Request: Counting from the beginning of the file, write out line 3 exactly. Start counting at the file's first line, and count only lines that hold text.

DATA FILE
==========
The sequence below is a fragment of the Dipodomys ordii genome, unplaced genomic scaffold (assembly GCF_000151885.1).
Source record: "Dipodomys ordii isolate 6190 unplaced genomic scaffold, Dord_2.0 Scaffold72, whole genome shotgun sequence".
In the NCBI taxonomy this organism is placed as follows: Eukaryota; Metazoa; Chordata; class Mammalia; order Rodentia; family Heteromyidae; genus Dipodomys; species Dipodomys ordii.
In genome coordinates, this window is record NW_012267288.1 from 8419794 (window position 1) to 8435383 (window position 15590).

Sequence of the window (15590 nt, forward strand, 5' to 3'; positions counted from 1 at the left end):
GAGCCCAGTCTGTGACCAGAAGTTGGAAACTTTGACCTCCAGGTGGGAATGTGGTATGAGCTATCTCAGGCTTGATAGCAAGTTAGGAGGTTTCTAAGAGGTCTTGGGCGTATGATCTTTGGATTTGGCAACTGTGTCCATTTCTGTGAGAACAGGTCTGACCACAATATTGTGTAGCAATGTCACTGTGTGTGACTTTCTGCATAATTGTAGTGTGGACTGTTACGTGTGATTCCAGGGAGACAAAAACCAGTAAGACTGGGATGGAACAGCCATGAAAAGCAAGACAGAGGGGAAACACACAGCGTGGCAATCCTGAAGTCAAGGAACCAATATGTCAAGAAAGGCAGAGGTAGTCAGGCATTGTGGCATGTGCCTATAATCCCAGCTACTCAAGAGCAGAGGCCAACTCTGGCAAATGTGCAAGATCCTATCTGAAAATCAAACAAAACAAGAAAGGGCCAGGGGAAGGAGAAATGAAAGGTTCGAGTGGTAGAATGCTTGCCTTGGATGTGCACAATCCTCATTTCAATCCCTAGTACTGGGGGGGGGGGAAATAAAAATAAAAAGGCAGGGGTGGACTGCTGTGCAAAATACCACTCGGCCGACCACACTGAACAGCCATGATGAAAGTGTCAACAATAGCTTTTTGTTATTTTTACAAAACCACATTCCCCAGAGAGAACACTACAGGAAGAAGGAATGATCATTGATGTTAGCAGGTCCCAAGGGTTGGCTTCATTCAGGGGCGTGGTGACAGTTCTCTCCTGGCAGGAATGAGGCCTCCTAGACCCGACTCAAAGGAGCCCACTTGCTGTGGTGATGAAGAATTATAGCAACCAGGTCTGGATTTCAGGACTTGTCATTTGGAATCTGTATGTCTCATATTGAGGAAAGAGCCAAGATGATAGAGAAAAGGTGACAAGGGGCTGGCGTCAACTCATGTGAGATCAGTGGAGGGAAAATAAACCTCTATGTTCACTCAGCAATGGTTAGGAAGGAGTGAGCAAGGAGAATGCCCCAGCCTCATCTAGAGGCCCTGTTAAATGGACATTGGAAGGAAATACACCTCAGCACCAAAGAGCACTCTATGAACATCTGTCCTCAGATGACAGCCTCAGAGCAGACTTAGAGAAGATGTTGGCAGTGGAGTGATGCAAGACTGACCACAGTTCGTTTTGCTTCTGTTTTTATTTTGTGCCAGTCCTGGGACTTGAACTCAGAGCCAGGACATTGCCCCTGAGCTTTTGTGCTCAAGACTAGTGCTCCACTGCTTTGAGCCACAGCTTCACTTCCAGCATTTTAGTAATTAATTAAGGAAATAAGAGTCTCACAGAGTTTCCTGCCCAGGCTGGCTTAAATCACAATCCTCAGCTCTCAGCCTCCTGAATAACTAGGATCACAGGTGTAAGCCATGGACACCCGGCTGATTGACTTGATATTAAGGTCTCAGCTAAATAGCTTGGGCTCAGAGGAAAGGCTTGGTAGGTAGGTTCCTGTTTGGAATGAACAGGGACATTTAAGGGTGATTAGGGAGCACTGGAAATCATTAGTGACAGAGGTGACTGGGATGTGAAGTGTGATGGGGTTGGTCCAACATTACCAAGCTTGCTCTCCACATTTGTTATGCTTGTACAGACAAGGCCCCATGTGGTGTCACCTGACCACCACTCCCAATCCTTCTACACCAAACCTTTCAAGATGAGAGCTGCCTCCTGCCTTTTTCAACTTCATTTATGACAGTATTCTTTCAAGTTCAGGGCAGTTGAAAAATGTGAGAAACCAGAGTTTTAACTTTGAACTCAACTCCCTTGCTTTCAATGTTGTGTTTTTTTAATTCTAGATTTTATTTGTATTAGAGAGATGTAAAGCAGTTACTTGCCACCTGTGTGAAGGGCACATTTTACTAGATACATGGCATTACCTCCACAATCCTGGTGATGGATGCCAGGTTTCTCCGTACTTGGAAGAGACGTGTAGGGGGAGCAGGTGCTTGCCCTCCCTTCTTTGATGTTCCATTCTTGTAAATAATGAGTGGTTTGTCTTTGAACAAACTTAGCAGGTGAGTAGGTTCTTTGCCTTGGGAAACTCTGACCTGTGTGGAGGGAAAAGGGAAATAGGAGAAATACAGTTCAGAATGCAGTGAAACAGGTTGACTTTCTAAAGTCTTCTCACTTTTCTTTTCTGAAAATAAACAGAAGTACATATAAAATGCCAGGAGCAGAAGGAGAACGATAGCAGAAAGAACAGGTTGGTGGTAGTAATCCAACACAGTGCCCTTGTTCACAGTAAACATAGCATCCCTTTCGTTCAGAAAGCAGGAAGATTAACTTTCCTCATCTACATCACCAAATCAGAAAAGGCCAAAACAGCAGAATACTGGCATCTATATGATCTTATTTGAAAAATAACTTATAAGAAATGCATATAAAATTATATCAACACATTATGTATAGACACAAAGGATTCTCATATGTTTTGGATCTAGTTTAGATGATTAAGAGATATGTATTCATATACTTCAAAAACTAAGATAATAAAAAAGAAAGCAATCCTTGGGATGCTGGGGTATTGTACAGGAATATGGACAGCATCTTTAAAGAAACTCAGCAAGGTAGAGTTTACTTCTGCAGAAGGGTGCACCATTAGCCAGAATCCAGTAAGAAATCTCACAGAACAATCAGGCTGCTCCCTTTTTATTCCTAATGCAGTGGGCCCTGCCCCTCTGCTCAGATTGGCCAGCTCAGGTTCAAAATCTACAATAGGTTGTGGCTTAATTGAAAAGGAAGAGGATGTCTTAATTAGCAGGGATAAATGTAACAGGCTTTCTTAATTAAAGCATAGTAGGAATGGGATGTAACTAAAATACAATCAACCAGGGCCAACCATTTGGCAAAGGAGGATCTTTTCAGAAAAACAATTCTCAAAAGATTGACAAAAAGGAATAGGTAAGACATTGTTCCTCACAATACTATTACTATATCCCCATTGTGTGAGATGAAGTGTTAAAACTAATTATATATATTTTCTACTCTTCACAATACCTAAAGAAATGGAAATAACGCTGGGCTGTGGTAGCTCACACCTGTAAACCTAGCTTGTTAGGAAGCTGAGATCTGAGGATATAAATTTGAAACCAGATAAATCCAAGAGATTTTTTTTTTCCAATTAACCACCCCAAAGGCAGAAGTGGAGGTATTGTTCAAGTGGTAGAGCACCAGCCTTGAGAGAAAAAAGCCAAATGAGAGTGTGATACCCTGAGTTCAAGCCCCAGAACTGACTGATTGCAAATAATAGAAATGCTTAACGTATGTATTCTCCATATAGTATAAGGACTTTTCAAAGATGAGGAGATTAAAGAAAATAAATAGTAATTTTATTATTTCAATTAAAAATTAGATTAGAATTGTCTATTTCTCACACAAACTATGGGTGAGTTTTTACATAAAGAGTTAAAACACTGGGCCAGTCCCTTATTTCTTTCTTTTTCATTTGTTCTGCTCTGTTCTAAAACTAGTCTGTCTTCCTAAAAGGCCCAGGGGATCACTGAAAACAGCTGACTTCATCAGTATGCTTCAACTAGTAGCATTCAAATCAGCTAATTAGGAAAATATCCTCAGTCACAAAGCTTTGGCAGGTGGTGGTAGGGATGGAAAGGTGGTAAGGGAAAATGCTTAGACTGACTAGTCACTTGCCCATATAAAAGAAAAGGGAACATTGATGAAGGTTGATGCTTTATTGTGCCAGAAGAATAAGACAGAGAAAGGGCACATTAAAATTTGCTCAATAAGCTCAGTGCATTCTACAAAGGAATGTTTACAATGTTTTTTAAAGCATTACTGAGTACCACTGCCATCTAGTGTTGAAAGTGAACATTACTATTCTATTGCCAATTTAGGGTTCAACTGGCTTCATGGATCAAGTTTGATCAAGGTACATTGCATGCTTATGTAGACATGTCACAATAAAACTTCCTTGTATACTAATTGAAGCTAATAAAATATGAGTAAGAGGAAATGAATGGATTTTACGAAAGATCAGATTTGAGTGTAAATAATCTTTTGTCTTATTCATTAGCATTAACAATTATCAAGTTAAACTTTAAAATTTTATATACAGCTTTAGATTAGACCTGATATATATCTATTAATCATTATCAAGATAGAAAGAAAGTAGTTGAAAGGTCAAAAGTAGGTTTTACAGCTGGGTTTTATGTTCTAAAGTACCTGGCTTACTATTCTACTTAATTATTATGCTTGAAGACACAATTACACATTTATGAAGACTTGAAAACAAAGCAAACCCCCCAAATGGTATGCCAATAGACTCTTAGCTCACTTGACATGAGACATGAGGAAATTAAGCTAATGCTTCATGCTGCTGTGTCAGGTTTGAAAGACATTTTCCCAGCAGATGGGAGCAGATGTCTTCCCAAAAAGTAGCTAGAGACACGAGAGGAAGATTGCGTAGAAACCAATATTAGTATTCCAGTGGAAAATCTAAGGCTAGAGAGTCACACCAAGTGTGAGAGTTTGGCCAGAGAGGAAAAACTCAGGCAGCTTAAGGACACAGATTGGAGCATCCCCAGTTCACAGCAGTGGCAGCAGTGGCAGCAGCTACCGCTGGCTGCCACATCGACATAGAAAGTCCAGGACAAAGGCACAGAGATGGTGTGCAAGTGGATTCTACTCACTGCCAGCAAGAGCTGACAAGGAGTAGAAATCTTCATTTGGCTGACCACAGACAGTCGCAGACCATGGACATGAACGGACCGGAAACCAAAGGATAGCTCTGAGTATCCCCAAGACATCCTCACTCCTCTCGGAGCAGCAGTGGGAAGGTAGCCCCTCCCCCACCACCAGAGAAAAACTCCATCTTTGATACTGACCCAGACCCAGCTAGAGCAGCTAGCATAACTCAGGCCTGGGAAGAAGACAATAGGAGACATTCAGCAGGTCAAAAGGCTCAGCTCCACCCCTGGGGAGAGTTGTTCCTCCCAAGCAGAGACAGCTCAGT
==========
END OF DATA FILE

In the NCBI taxonomy this organism is placed as follows: Eukaryota; Metazoa; Chordata; class Mammalia; order Rodentia; family Heteromyidae; genus Dipodomys; species Dipodomys ordii.